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Iran presents a pressing new challenge for the U.S.

WASHINGTON—Virtually every year, the State Department issues a report fingering state sponsors of international terrorism. Without fail, the name at the top of the list is always the same: Iran.

"It is," said Iran scholar Ray Takeyh of the Council on Foreign Relations, "sort of an implicit acknowledgement of the failure of U.S. policy."

A generation after Iran's Islamic Revolution, getting Iran to abandon the pursuit of nuclear weapons, stop supporting international terrorism and accept Israel's right to exist is a more pressing—and dicey—challenge than ever for the United States and its partners.

Iranian President Mahmoud Ahmadinejad has steered his country of 70 million people on a sharply confrontational course with much of the outside world after only six months in office.

Tehran this month restarted activities that Western experts believe could lead Iran to acquire a nuclear bomb in coming years.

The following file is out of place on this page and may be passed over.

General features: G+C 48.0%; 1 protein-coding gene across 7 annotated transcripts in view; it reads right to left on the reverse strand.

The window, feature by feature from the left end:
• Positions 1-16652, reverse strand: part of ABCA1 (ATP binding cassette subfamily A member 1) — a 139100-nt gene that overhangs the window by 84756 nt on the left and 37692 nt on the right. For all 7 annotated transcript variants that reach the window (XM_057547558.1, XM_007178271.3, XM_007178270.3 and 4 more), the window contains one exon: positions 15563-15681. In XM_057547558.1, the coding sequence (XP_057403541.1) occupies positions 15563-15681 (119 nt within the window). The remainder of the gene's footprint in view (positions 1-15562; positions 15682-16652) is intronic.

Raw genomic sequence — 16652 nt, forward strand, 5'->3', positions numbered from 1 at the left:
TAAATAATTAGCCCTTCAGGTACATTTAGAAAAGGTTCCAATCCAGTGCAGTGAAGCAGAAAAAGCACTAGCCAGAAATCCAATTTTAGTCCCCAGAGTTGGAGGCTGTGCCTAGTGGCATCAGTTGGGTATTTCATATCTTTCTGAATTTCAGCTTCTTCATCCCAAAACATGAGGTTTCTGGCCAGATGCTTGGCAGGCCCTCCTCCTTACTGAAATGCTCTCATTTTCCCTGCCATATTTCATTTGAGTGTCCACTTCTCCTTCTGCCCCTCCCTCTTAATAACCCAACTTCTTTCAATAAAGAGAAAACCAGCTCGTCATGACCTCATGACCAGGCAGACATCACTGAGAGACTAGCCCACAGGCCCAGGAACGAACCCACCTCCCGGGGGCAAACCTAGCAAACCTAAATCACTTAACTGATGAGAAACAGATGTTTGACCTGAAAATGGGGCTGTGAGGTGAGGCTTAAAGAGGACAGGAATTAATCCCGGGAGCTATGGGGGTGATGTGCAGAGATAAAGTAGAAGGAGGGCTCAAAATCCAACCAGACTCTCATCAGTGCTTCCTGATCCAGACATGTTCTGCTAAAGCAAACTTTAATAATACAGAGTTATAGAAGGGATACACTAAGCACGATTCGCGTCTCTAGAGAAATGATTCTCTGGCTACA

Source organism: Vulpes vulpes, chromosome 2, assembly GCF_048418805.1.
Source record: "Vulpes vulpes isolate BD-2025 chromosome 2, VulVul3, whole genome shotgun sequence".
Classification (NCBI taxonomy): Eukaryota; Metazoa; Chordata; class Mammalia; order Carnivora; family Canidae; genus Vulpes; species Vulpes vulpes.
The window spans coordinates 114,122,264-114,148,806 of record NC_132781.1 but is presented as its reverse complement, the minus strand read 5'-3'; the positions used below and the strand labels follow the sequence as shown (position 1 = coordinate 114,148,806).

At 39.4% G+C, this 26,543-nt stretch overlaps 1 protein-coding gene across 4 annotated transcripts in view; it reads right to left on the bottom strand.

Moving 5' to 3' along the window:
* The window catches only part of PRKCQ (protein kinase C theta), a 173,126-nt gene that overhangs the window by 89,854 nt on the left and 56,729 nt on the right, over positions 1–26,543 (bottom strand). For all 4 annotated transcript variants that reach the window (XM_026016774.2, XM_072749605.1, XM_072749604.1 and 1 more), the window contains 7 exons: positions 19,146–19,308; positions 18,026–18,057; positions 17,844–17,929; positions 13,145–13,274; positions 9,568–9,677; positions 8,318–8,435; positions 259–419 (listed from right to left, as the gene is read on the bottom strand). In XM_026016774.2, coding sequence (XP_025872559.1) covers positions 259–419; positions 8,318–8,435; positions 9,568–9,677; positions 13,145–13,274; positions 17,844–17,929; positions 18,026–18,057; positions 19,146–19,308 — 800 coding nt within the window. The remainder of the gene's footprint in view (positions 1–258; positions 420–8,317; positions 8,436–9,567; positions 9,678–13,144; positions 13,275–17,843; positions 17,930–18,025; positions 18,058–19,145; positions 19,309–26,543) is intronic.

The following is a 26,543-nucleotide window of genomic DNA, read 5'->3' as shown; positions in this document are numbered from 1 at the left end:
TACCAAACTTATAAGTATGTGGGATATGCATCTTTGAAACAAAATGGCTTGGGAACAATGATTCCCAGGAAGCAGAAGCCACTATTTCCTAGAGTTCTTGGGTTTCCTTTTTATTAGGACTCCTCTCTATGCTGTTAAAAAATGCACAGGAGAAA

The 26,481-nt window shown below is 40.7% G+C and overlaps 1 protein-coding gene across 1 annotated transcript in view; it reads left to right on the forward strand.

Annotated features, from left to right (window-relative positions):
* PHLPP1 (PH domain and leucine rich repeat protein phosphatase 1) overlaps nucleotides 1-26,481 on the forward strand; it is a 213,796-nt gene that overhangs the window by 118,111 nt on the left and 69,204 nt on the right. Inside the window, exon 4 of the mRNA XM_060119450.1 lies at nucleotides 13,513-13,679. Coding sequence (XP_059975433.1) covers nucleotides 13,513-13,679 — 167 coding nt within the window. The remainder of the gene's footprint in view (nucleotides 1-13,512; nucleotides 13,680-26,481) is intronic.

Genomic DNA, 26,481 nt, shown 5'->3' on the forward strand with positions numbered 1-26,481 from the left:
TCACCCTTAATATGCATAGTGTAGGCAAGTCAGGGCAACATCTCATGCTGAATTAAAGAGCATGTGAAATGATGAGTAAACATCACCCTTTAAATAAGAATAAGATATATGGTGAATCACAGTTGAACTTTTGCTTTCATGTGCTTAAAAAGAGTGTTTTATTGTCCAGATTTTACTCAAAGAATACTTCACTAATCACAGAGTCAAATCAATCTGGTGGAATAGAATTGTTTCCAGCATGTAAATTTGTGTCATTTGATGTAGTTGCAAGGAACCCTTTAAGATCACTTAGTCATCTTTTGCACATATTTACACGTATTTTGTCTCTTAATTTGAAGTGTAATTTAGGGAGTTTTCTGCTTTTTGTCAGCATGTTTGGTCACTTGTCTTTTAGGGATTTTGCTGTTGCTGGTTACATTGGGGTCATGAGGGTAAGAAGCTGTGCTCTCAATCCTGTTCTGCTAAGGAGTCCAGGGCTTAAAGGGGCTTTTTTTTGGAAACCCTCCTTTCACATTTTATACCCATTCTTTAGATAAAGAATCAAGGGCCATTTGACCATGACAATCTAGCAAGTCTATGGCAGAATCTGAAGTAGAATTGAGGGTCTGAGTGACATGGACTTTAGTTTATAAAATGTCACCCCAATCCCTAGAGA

The nuclear drive has garnered the headlines and diplomatic attention, but "the problem is broader," U.S. Assistant Secretary of State Daniel Fried said in a Jan. 18 speech. "Not only is the regime in Tehran determined to develop nuclear weapons, it also supports terrorism. Not only does it support terrorism, the regime is hostile to democracy in principle. Ahmadinejad's bizarre remarks about destroying Israel remind one of another era."

Persian and Shiite Muslim Iran's actions in recent months have spooked Washington's Arab allies in the Persian Gulf, particularly Arab and Sunni Muslim Saudi Arabia, and led many analysts to worry that Ahmadinejad is trying to revive the fervor of the 1979 Islamic revolution.

"We've got a real problem with this guy, who doesn't particularly mind a conflict with the West" or fear economic sanctions, said Patrick Clawson, who studies Iran at the Washington Institute for Near East Policy.

And with the United States tied down in Iraq, "he thinks genuinely we're a paper tiger," Clawson said.

Secretary of State Condoleezza Rice, on a trip to Europe this week that will focus on nuclear diplomacy, plans to expand the conversation with her counterparts to include Iran's sponsorship of terrorism and human rights record, senior U.S. officials say.

The Bush administration, which never agreed on a formal Iran policy in its first term because of bitter internal disputes, has launched a broad review of its approach, but there are few attractive military, covert or political options.